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The Occupational Safety and Health Administration (OSHA) has issued coronavirus-related fines for meatpacking plants that failed to protect employees from the virus.

The financial penalties for a Smithfield Foods plant in South Dakota and a JBS plant in Colorado total to about $29,000, a trivial amount for some of the world’s largest meatpacking plants. OSHA has also ordered Smithfield Foods and JBS to improve social distancing and adjust line speeds.

Critics say these fines won’t incentivize the companies to enforce social distancing and other measures to protect their employees. The companies were only cited for a total of three safety violations while hundreds of other meatpacking plants faced no fines.

The United Food and Commercial Workers (UFCW) International Union, which represents 1.3 million workers in meatpacking plants and other essential businesses across North America, condemned OSHA’s “insufficient” fines.

“The failure of the federal government to protect American workers and our nation’s food supply has reached new lows. With this latest ‘so-called fine,’ OSHA and the Department of Labor prove beyond a shadow of a doubt that they do not care about holding irresponsible corporations accountable for the lives lost or worker safety,” said UFCW International President Marc Perrone​.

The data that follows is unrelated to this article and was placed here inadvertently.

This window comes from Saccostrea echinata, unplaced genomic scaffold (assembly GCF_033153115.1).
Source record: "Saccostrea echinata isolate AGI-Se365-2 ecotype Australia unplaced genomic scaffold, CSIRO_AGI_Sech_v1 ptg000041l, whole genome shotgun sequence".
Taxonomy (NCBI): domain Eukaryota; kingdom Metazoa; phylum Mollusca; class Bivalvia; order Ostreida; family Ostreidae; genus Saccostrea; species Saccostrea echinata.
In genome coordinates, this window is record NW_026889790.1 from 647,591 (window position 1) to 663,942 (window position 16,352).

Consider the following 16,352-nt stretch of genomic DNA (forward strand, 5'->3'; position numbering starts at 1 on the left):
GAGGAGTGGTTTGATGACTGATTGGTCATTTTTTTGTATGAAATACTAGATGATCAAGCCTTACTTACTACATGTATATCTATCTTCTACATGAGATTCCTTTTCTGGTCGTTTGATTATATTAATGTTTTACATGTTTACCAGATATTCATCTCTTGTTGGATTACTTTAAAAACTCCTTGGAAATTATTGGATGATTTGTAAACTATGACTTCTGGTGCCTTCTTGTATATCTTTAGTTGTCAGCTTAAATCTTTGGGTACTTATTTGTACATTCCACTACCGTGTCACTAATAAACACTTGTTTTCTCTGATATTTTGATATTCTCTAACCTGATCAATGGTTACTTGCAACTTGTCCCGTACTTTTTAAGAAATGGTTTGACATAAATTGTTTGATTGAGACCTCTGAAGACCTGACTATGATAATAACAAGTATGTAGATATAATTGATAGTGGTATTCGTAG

Meatpacking plants have become hotbeds for the coronavirus. At least 42,534 meatpacking workers have tested positive in 494 meat plants, and at least 203 workers have died since March, according to an analysis by the Food Environmental Reporting Network.

The total number of cases is likely much higher as many meatpacking companies have refused to release their numbers on worker deaths and infections, The New York Times reported.

The Smithfield Foods plant in South Dakota is responsible for nearly 1,300 positive cases of the virus and four deaths. And at the JBS plant in Colorado, almost 300 have tested positive and six have died.

“Make no mistake, the Trump administration has once again failed to honor what is its sacred responsibility – protect the American people. Our country’s meatpacking workers and the millions of Americans they serve, deserve and expect better from this administration and the leaders sworn to protect us,”  Perrone concluded.

Since the start of the pandemic, OSHA has received thousands of virus-related  complaints calling on the agency to investigate workplaces in all industries to better protect essential workers from the coronavirus.

Read more about the meat industry and the coronavirus:

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